“More cucumber please and a little bit of the croutons.” I looked sheepishly and excitedly up at our waiter.   An ice cold bowl of tomato gazpacho had been placed before me.  I was filled with both a salivating hunger and the self-conscious desire of a child who had newly come into a food self possession: I knew what I liked and gazpacho with lots fresh toppings was the star of my list.

Gazpacho was introduced to me by my parents at a Spanish restaurant in Baltimore called Tio Pepe’s.  Tio Pepe’s was known as the “pinnacle” of fine food and gourmet cutting edge cuisine in the 1960’s and 1970’s.  Still a special occasion powerhouse, the restaurant showcases the classic cuisine of Spain.  Gazpacho is their classic starter soup and I fell in love with the zesty cool combination of flavors at a tender age.

It is the perfect way to use tomatoes at the height of the season.  The soup requires no at-the-stove cooking and is served cold, keeping your preparation time down and the heat off in your kitchen.

Gazpacho is to Spain as the hamburger is to the US: a ubiquitous dish with as many manifestations as their are families.  Thought to have originated as a means to use stale bread,  garlic, tomatoes and crusts of a week-old loaf were traditionally mixed in a mortar and pestle.  Gazpacho is has become a great “kitchen sink” soup.  By using tomatoes as the base ingredient, you can experiment with adding your garden’s ripest veggies. Sweet and hot peppers, added with cucumber, make for interesting textures and flavors.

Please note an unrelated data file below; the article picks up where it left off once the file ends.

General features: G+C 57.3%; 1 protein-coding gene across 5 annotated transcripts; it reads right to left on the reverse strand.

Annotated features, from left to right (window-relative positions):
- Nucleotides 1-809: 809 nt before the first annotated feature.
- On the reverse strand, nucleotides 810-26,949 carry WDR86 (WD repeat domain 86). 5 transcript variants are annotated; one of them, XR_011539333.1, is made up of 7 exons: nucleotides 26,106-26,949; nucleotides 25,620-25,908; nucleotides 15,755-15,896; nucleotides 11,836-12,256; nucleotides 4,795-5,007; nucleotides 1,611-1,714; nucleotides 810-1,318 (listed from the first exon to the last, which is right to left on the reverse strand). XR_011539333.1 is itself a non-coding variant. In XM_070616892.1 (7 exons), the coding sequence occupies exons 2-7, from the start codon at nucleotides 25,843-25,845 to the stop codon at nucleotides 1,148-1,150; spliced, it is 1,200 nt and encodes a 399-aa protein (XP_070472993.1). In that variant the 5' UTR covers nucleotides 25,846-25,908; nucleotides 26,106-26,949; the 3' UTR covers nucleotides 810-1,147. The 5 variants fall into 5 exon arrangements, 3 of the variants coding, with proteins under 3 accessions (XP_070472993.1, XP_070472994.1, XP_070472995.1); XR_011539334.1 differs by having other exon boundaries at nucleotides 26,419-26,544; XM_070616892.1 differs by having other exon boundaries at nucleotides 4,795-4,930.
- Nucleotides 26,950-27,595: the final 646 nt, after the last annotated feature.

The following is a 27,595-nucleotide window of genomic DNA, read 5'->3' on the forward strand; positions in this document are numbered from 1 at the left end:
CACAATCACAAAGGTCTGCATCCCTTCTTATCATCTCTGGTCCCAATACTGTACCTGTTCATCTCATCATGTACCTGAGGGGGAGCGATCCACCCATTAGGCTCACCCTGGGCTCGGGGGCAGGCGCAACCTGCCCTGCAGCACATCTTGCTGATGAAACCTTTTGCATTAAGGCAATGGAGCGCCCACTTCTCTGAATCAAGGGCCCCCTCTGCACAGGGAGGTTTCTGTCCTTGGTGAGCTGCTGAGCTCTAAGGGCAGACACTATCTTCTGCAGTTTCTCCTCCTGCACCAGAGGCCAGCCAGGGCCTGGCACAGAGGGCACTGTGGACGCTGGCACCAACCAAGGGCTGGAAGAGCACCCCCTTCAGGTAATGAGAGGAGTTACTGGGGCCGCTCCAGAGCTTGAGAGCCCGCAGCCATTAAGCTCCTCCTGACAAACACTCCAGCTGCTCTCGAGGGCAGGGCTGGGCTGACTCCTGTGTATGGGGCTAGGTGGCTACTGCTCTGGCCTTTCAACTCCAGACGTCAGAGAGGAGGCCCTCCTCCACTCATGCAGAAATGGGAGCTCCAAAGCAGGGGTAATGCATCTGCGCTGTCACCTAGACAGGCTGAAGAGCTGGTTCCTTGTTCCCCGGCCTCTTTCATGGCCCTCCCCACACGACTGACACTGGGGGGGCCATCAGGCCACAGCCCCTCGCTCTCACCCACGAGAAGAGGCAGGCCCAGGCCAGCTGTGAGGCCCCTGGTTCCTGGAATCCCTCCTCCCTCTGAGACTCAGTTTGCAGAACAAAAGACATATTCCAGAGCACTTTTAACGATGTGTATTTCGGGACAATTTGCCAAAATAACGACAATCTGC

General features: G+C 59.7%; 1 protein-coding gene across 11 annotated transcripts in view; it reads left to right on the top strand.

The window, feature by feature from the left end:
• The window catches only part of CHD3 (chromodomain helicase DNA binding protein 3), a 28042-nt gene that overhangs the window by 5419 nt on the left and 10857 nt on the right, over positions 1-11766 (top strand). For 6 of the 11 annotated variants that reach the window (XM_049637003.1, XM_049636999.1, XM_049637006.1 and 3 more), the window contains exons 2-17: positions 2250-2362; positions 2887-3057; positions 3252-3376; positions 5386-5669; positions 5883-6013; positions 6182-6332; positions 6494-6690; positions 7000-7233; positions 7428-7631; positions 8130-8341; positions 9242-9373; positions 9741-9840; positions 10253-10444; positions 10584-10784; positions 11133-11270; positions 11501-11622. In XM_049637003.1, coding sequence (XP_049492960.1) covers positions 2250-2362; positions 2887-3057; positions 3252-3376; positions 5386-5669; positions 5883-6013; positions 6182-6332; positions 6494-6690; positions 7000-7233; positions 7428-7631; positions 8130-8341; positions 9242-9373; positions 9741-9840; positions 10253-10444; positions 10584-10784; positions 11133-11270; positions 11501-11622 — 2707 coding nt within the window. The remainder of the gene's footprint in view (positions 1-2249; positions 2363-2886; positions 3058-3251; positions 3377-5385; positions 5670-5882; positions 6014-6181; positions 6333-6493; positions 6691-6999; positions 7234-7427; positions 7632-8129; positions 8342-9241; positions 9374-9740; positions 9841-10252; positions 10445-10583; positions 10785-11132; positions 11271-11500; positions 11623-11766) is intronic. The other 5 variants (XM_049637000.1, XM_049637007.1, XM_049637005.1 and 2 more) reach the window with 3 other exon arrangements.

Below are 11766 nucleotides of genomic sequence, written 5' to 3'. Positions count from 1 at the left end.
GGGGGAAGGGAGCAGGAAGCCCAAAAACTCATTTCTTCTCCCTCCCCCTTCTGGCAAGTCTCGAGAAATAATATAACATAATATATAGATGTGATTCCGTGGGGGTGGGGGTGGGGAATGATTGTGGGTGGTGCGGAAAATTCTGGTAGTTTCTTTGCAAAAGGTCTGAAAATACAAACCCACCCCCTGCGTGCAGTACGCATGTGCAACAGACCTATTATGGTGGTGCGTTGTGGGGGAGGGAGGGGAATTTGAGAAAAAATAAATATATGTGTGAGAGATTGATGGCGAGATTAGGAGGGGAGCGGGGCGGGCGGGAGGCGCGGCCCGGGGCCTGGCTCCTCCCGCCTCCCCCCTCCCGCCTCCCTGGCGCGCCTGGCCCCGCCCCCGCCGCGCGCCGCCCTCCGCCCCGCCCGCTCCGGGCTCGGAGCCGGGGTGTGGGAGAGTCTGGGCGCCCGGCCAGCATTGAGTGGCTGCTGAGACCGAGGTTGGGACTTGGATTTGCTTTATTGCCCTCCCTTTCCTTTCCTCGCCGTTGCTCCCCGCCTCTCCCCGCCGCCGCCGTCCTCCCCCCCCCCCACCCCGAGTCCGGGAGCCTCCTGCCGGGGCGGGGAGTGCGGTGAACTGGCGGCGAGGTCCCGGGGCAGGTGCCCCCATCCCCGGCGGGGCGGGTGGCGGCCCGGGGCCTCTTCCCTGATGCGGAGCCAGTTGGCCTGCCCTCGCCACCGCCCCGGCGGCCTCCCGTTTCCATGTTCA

• 1 English cucumber, halved and seeded, but not peeled
  • 2 red bell peppers, cored and seeded and roughly chopped
  • 8 large tomatoes – no need to skin them just wash, core, and rough chop
  • 1 red onion, roughly chopped
  • 3 garlic cloves, minced
  • 1/4 cup balsamic or apple cider vinegar
  • 1/4 cup olive oil
  • 1/2 tablespoon sea salt
  • 1 teaspoons black pepper
  • 1 tsp hot sauce – I like Cholula for this preparation
  • OPTIONAL: Add in one of your garden’s hot peppers like a serrano, poblano, or habanero.  Add in with garlic


Roughly chop the veggies and put them in batches into high powered blender or food processor fitted with a steel blade and pulse until it is coarsely chopped.If you use a blender, add some of the vinegar and olive oil to help puree the veggies.
Combine them in a large bowl and add the garlic, vinegar, olive oil, salt, hot sauce and pepper. Mix well and chill before serving. This is best served the next day.  Serve with a small swirl of best quality extra virgin olive oil and pass around chopped cucumber to top the soup.  This makes a great meal with a crusty bread.


Originally posted in DOW JONES/SMG 2012

Photo by the Lovely Jessica Elsemore – Soup by Jesse Schenker of Recette in NYC. ( If you look closely, you can see Jessica and I in the spoon.)
by Kristin Fuhrmann Simmons

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